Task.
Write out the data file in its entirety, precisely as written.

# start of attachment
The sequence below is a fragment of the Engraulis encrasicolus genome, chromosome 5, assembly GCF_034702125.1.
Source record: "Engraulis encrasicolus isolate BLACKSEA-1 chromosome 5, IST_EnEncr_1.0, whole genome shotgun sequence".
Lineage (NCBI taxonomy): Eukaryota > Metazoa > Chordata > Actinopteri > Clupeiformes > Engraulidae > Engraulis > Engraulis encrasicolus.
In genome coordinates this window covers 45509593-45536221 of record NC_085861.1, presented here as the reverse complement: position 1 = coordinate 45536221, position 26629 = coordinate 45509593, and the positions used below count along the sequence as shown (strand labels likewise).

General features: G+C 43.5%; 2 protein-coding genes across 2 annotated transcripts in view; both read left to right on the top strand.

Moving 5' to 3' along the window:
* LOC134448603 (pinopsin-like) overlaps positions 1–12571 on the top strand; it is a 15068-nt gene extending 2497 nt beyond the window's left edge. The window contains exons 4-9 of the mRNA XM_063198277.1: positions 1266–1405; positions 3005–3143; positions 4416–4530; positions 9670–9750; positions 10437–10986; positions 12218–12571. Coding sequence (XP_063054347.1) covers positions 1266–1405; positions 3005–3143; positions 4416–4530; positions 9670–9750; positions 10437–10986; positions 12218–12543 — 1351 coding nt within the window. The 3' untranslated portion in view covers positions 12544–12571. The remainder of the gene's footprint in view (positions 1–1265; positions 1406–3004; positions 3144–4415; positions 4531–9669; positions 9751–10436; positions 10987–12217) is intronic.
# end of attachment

The sequence below is a fragment of the Engraulis encrasicolus genome, chromosome 5, assembly GCF_034702125.1.
Source record: "Engraulis encrasicolus isolate BLACKSEA-1 chromosome 5, IST_EnEncr_1.0, whole genome shotgun sequence".
Lineage (NCBI taxonomy): Eukaryota > Metazoa > Chordata > Actinopteri > Clupeiformes > Engraulidae > Engraulis > Engraulis encrasicolus.
In genome coordinates this window covers 45509593-45536221 of record NC_085861.1, presented here as the reverse complement: position 1 = coordinate 45536221, position 26629 = coordinate 45509593, and the positions used below count along the sequence as shown (strand labels likewise).

General features: G+C 43.5%; 2 protein-coding genes across 2 annotated transcripts in view; both read left to right on the top strand.

Moving 5' to 3' along the window:
* LOC134448603 (pinopsin-like) overlaps positions 1–12571 on the top strand; it is a 15068-nt gene extending 2497 nt beyond the window's left edge. The window contains exons 4-9 of the mRNA XM_063198277.1: positions 1266–1405; positions 3005–3143; positions 4416–4530; positions 9670–9750; positions 10437–10986; positions 12218–12571. Coding sequence (XP_063054347.1) covers positions 1266–1405; positions 3005–3143; positions 4416–4530; positions 9670–9750; positions 10437–10986; positions 12218–12543 — 1351 coding nt within the window. The 3' untranslated portion in view covers positions 12544–12571. The remainder of the gene's footprint in view (positions 1–1265; positions 1406–3004; positions 3144–4415; positions 4531–9669; positions 9751–10436; positions 10987–12217) is intronic.